E: What challenges do you face?

M: Right now we are having some major pest problems at the garden. If it’s not the squirrels it’s the grasshoppers. We also have people hopping the fence and stealing what produce we do manage to grow. We determine what pest control to use through consensus within the group. Right now we are using barriers to try to keep pests out, plus strategic plant and shrub placement.

E: Do you or others encourage composting?

M: Composting is great! You can turn your garbage into rich soil and keep it out of the landfill. If you live in an apartment and have a container garden, you can still compost, either with worms or using a small compost bin. I used to take my compostables to the garden, but I just got a compost bin of my own. Now I throw my kitchen food waste in and I’ll soon have some nice compost soil for the back yard.

E: Does green growing take more money or time?

M: I think it could take more time in the beginning. The land needs to recover from using conventional fertilizers and pesticides; you have to naturally enrich the soil and it takes a different mindset. Conventional growing is a battle against nature, but sustainable gardening requires you to find ways to work with your environment. Many people who go organic avoid all chemicals and commercial fertilizers. They collect seeds from the plants they grow to replant next year and use compost instead of fertilizers.

If you replace plants or shrubs that need constant watering with native plants that do well in the local environment you will save a ton of money in water bills and chemicals! In general, if you plan right you can grow “green” for less and spend a lot less time caring for your yard.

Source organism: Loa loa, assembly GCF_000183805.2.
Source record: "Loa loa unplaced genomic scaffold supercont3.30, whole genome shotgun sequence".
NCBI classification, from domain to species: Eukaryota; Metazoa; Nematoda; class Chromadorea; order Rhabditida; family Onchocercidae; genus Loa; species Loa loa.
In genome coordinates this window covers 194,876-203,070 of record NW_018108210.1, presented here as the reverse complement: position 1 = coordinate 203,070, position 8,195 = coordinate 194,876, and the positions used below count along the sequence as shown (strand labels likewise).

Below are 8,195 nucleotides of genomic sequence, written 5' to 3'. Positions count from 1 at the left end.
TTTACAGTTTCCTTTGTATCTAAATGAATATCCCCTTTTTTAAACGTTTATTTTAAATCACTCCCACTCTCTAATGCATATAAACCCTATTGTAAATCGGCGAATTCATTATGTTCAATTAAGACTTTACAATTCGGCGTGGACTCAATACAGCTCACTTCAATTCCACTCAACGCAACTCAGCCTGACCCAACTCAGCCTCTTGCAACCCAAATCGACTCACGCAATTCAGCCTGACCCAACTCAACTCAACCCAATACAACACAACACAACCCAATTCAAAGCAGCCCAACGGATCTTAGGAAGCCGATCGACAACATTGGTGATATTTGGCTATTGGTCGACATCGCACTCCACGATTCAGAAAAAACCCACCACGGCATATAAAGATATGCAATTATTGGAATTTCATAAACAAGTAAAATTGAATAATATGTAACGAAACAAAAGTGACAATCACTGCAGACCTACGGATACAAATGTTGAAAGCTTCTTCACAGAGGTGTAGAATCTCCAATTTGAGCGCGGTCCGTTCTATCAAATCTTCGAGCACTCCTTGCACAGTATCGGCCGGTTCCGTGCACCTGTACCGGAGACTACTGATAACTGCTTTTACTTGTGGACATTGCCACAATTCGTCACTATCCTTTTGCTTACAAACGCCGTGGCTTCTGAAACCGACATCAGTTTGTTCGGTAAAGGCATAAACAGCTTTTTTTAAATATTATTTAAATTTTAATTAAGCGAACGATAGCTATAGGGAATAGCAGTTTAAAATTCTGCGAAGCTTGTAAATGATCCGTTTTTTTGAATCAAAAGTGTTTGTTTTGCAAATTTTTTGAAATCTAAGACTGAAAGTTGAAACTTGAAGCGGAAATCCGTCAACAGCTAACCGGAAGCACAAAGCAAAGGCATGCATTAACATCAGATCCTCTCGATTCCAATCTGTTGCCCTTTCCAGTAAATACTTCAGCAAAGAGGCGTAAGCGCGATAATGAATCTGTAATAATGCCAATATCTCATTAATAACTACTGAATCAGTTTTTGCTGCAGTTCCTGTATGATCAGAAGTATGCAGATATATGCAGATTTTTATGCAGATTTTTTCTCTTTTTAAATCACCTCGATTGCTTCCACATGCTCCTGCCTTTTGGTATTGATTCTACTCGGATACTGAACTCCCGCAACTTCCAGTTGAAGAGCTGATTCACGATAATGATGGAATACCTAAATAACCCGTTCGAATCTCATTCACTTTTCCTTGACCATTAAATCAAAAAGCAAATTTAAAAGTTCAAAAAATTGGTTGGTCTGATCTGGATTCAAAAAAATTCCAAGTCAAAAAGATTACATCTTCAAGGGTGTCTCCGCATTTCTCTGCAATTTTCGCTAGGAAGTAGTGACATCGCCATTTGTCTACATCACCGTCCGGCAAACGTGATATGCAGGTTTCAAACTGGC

E: What are your favorite things to grow that don’t use much water?

M: Many herbs don’t need a lot of water. I grow rosemary, thyme, and lavender as decorative plants. My bees love them and the yard smells great!

E: What suggestions do you have for people wanting to get into this sort of thing?

M: If you are interested in joining a community garden, look around and see if there is already a garden near you. Some gardens have a waiting list, but it’s worth the wait. Most gardens will encourage you to participate even if you haven’t been assigned a plot yet. If there isn’t a garden around you, you can always get some neighbors together and start one of your own!

If you live in an apartment complex that has some extra land, talk to the owners or managers about sponsoring a community garden. It is a great way to bond with members of the community and cultivate your own fresh produce.

Growing organic fruits and vegetables is easy, rewarding, and good for the earth!

Enjoy this article? Share it on social! For questions, comments, or post suggestions, please contact us!

There are no comments so far

Leave a Comment

Don't worry. We never use your email for spam.

Don't worry. We never use your email for spam.